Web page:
Think Twice Before Judging

I posted on my Facebook page the link to this wonderful article about thinking twice before judging another parent (click on the blue text to see the pages) . This article really hit home for me. These parents had just found out their son had a rare neurological disorder and were baby wearing their two year old son as they walked to the Pharmacy. They were walking there to pick up a prescription for him immediately after leaving the Emergency room, when a lady on the street started yelling at them about how their son was old enough to walk and shouldn’t be carried. Here this awful lady was, yelling at a family after they had just been through this terrifying ordeal and wanted to just hold their son close to them. She had no idea what they had just been through, but her own personal views on parenting seemed to supersede any sense of compassion or empathy and instead she jumped straight to judgement. I’m not going to tell you the whole story, you’ll need to click on the link; but I wanted to give you an idea of what the story was about before moving on.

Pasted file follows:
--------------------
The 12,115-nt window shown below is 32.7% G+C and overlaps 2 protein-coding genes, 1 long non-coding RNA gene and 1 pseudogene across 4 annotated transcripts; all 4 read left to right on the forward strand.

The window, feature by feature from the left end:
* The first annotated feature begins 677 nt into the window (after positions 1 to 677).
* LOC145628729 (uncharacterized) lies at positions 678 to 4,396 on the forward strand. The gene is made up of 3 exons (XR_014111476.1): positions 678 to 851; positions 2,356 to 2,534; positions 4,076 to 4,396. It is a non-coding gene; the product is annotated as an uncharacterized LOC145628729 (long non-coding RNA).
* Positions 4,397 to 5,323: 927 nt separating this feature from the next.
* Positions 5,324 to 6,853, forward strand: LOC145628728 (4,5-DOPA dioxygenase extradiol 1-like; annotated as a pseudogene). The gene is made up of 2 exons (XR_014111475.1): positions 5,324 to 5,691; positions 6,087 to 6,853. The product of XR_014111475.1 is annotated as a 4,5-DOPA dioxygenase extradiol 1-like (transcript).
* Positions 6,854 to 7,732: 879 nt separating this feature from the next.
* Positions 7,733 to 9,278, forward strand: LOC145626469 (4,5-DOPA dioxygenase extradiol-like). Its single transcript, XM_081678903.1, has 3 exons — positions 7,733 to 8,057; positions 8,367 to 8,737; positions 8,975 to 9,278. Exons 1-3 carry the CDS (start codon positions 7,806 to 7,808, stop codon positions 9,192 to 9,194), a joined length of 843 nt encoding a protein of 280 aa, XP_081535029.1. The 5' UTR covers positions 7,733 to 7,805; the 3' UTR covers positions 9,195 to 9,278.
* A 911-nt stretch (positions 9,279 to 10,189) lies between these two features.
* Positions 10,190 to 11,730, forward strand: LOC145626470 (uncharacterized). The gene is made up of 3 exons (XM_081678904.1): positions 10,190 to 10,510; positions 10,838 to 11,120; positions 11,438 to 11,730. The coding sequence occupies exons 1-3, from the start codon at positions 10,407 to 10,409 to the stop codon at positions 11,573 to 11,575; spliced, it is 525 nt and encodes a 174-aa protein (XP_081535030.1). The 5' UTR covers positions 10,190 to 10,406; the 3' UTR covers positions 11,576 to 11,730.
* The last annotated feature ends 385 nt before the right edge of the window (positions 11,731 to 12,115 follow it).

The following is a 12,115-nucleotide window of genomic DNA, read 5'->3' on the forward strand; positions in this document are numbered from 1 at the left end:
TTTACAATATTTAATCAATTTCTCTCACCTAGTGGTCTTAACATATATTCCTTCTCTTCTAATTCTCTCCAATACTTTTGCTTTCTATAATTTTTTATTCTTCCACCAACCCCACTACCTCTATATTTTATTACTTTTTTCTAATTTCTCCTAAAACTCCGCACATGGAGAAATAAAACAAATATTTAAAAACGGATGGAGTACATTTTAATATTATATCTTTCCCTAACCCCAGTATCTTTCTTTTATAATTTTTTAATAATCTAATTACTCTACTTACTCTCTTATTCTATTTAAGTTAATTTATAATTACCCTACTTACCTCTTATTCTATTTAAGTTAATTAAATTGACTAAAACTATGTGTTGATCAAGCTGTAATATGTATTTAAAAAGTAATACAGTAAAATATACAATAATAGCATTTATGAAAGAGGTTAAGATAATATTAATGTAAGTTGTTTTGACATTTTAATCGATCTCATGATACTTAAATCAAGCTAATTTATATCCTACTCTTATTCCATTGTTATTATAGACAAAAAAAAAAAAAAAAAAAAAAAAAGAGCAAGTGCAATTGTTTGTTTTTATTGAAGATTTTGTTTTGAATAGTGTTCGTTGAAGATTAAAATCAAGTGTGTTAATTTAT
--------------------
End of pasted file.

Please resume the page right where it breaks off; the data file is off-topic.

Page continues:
I can tell you, when I’ve seen a parent “let” their child throw a fit in the grocery store, I’ve sometimes questioned what they were doing. I think we’ve all been there, judging first without thinking about what that parent may have gone through that day. We often think “oh I  would never allow my child to do that, what is that mom thinking” and not ever consider what’s going on in that family’s life. The story mentions a similar scenario in which she saw a mother and child in a grocery store, and the child was having a tempertantrum on the floor. Come to find out, the little girl was just diagnosed with autism and the mom had learned the best thing to do was to let the moment pass.
This article really makes me think every time I see a mom or dad with their child. It makes me wonder what could be going on in their lives and if I can do anything simple to help make their day brighter. Right now I’m starting off very simply, just making sure to smile big and say hi to every parent I see walk by. Yesterday I saw four different moms struggling with their babies in Target. I just smiled at them and said “hi.” Just from that small interaction alone, I saw their demeanor change and a smile form on their faces!
I hope this article strikes a cord in you, as it did with me! What could you do today to help make a stranger’s day better?

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